As the largest hotel market in Eastern Europe and host to both the 2014 Winter Olympics and 2018 World Cup, Russia is garnering a lot of attention from global hotel chains, many of which have significant pipelines in the country. However, there are three Eastern European countries which are often overlooked but also present opportunities for these same companies: Croatia, Czech Republic and Slovenia. Despite their relatively small size (collectively they only account for 30% of Eastern European hotel value sales), their proximity to Western Europe means that they receive a lot of foreign tourists with high purchasing power. Furthermore, these hotel markets are highly fragmented and have above average sales per room.
Magnets for high spending foreigners
Because of their proximity to Western Europe, the three countries attract a significant amount of high spending foreign tourists. For Croatia and Slovenia, foreigners accounted for over 90% of spending on travel accommodation, while that contribution was 76% in the Czech Republic in 2011. As a result, these markets boast the highest travel accommodation spend per arrival for the region. Global chains could charge higher prices, possibly more in line with Western European rates, while taking advantage of relatively lower costs.
Travel Accommodation Spend Per Arrival (US$)
Promising hotel markets
These markets remain highly fragmented, with chains only expected to account for around 6% of outlets in both the Czech Republic and Slovenia and 13% in Croatia in 2016 (compared to 77% in the US). Additionally, hotel value sales and sales per room are expected to grow over the next five years. This gives the global chains the opportunities to steal share from independents as well as grow organically.
Key Hotel Metrics
Economies of scale pose challenges
Because of the small size of these countries, it might be difficult to achieve the economies of scale required to ensure cost efficient operational support. While it is likely that these countries could support the minimal amount of hotels needed for scale (8 to 10 outlets), industry players might consider hedging their bets by having a central office responsible for this cluster of countries or use existing central European offices in larger markets, such as Poland, because they because they share similar languages and cultures.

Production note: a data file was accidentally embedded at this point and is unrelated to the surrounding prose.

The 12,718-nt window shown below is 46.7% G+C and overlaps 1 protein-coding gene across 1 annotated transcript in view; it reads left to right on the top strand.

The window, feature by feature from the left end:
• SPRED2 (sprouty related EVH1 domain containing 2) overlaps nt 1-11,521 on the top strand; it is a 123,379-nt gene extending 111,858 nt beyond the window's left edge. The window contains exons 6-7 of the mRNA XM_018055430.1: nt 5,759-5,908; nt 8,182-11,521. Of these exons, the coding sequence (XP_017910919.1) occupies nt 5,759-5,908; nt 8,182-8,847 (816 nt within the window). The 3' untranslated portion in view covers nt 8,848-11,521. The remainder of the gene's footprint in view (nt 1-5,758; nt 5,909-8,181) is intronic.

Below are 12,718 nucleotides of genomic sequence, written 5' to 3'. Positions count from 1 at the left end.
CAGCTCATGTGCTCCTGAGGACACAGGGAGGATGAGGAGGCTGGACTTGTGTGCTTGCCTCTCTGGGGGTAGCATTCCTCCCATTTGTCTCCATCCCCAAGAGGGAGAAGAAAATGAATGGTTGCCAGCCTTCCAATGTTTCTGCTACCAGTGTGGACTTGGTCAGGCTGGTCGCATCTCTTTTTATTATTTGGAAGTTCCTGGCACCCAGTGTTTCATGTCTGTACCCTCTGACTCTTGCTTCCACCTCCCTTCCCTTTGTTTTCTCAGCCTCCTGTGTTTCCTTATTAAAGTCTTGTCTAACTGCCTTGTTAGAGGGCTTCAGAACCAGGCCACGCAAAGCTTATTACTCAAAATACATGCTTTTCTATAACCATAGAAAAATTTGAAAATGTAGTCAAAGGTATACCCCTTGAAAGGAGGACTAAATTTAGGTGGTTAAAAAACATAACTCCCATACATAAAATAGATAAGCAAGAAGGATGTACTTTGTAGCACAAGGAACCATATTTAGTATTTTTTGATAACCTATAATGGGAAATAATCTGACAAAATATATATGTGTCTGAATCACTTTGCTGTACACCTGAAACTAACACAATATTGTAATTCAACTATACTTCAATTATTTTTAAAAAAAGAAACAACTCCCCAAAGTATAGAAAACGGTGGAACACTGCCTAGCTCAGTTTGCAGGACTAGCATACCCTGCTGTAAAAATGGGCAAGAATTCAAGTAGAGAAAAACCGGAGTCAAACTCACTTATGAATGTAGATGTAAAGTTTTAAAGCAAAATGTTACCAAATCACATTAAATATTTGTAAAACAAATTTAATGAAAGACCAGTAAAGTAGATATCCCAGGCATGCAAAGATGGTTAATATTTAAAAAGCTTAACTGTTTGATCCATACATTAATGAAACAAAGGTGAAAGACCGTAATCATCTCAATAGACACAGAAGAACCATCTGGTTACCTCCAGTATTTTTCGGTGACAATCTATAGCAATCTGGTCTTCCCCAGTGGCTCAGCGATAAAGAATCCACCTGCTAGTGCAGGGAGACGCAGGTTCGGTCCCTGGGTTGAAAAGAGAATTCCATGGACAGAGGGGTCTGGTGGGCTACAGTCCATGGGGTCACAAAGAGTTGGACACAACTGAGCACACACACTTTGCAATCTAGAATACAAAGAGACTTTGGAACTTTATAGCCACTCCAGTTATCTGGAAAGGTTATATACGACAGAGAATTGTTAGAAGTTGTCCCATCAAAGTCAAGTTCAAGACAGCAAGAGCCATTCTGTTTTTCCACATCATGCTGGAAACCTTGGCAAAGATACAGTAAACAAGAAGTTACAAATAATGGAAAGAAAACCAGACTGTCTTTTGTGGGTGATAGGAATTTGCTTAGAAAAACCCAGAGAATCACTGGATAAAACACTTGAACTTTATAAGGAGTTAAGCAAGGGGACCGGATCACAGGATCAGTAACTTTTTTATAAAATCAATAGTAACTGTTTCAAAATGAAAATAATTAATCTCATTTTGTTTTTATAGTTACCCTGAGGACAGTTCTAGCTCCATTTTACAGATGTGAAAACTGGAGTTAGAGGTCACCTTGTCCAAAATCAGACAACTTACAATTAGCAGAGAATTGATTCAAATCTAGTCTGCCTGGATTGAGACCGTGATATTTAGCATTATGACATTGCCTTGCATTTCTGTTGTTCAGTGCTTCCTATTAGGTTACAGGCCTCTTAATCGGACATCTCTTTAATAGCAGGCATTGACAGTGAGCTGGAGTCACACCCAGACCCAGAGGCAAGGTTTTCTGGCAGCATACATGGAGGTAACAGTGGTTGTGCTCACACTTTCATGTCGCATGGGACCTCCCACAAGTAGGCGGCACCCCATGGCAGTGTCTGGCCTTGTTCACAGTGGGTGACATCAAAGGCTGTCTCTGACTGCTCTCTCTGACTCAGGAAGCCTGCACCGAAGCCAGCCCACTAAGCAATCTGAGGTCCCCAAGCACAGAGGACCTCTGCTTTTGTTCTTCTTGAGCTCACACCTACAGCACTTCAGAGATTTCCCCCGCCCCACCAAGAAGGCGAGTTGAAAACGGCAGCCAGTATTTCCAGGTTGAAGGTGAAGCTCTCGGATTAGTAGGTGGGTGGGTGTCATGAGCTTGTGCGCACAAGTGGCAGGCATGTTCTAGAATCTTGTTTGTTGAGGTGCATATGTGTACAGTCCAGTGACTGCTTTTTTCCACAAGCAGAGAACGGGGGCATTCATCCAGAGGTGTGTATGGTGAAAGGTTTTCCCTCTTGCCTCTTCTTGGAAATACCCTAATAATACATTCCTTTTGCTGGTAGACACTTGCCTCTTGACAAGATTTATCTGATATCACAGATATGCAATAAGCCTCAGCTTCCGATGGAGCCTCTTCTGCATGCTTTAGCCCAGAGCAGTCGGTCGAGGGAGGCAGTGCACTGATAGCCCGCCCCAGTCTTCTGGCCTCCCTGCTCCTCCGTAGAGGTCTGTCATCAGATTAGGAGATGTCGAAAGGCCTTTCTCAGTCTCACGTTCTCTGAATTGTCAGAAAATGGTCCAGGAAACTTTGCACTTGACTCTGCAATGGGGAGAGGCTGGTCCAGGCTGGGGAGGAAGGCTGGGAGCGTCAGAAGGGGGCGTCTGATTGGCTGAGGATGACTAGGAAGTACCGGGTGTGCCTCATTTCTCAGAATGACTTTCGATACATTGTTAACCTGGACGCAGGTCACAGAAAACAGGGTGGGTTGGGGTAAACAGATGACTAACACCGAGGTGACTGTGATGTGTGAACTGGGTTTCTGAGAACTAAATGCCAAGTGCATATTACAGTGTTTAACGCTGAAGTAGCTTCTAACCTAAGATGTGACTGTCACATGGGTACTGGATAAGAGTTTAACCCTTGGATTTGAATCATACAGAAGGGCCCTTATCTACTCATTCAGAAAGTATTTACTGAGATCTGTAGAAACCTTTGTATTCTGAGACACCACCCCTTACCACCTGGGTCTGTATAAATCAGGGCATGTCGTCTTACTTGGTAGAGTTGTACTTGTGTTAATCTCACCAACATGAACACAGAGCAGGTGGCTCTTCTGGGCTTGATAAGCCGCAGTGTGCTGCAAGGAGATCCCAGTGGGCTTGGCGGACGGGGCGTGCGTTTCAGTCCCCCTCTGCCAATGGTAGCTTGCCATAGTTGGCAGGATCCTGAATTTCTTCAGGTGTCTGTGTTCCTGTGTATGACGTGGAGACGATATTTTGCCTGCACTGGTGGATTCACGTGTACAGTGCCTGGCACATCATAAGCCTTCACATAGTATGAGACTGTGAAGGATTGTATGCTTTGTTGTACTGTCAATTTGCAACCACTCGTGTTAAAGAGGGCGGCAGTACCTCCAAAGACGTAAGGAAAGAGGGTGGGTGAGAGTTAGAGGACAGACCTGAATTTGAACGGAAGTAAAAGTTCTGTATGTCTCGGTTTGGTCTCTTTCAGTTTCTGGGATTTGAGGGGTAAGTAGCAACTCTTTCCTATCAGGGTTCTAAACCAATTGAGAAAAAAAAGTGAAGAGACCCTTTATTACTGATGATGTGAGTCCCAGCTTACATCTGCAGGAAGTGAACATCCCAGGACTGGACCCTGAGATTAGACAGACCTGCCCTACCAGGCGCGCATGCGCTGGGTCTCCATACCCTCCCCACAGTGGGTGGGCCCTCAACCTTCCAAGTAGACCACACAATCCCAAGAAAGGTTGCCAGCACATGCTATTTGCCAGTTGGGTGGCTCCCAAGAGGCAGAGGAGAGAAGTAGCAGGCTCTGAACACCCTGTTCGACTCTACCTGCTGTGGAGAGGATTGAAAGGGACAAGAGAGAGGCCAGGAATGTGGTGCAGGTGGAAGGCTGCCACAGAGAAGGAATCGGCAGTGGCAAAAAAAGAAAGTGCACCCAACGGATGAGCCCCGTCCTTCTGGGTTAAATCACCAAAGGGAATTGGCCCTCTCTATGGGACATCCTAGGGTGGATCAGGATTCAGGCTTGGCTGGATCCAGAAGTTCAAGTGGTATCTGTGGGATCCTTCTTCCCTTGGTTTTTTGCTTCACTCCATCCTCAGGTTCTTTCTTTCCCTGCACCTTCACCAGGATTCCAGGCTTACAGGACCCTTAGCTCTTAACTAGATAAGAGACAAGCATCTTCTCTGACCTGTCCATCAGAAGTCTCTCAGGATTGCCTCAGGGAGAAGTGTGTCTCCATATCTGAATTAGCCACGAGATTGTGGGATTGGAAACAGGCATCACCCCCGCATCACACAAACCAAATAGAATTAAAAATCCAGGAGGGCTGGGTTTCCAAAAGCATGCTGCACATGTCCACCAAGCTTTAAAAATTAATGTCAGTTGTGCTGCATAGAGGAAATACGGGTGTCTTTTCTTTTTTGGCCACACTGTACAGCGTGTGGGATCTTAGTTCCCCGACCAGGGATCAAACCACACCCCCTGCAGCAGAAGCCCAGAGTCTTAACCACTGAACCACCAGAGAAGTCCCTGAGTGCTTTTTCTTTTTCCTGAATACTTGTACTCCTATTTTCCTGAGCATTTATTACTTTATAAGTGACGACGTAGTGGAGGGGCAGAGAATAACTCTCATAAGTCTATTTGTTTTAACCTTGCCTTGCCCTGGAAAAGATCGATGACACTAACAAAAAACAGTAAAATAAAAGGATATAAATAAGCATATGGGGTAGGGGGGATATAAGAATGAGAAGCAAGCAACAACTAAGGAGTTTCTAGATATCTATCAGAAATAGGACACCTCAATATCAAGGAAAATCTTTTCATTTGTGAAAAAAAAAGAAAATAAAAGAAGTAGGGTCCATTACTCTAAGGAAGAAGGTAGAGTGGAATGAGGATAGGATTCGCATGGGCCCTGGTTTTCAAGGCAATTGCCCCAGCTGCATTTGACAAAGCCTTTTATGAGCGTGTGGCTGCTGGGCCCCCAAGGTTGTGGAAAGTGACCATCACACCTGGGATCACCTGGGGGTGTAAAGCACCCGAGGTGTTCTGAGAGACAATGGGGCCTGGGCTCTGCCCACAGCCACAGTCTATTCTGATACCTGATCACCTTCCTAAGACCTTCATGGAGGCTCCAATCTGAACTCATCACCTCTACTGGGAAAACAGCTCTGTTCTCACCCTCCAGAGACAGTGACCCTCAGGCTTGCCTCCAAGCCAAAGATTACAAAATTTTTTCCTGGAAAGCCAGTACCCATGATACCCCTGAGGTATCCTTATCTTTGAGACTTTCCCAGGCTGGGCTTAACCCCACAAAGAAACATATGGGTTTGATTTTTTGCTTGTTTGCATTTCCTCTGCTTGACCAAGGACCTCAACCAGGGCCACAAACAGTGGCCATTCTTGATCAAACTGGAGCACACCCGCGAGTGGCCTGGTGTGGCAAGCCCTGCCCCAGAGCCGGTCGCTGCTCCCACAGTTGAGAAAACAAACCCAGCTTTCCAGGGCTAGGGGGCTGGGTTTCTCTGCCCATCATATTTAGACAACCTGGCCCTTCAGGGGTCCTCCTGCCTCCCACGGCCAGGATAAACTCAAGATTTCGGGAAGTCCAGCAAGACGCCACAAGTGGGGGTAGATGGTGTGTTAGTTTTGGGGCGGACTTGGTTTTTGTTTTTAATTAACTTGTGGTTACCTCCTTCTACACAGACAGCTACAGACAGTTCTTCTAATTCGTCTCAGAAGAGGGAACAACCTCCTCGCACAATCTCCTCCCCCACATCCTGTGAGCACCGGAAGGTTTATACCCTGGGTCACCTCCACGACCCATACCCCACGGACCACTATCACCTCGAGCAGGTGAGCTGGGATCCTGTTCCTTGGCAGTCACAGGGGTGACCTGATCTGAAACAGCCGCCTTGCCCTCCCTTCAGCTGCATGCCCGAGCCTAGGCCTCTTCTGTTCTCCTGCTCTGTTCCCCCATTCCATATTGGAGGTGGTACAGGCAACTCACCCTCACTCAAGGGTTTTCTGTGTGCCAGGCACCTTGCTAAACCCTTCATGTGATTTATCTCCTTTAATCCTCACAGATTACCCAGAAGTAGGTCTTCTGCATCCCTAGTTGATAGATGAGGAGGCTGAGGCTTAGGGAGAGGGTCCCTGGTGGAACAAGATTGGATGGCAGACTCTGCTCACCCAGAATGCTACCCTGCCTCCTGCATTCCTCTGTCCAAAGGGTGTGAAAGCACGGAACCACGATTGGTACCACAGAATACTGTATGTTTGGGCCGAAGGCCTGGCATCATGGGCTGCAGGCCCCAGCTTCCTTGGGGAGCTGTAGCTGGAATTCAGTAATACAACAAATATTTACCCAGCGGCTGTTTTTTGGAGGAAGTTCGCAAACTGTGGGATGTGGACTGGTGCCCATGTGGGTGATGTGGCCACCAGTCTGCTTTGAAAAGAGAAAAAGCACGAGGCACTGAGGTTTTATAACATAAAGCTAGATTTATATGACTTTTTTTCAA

A plan of attack
The easiest way for the global hotel chains to step up their presence in these markets is to sign up independent hotels to their consortia brands, e.g. Pullman and DoubleTree. Given that these markets have multiple local chains, a global chain could simply acquire a local company instead of starting from scratch – and a bolder move would be to acquire several to create a regional brand. Indeed Marriott stated that it has a war chest of US$1.4 billion that could be used to acquire small hotel chains.
There may be limited opportunities for new builds in the largest cities, but all three countries have regions that are popular with domestic tourists and local governments keen to promote them to international tourists. Another geographic opportunity for global hotel chains is along the borders of the wealthier Western European countries, which receive a lot of cross-border traffic.
The global chains can develop their select service brands, such as Holiday Inn and Hilton Garden Inn, in these areas. Although these brands aren’t typically known for conversions, this could be a pragmatic way forward in addition to new builds, especially as second-tier cities renovate and rebuild their former industrial sites into multi-use developments. Because annual disposable income per capita is higher than the regional average and expected to grow, these brands would be well suited to attract domestic tourists.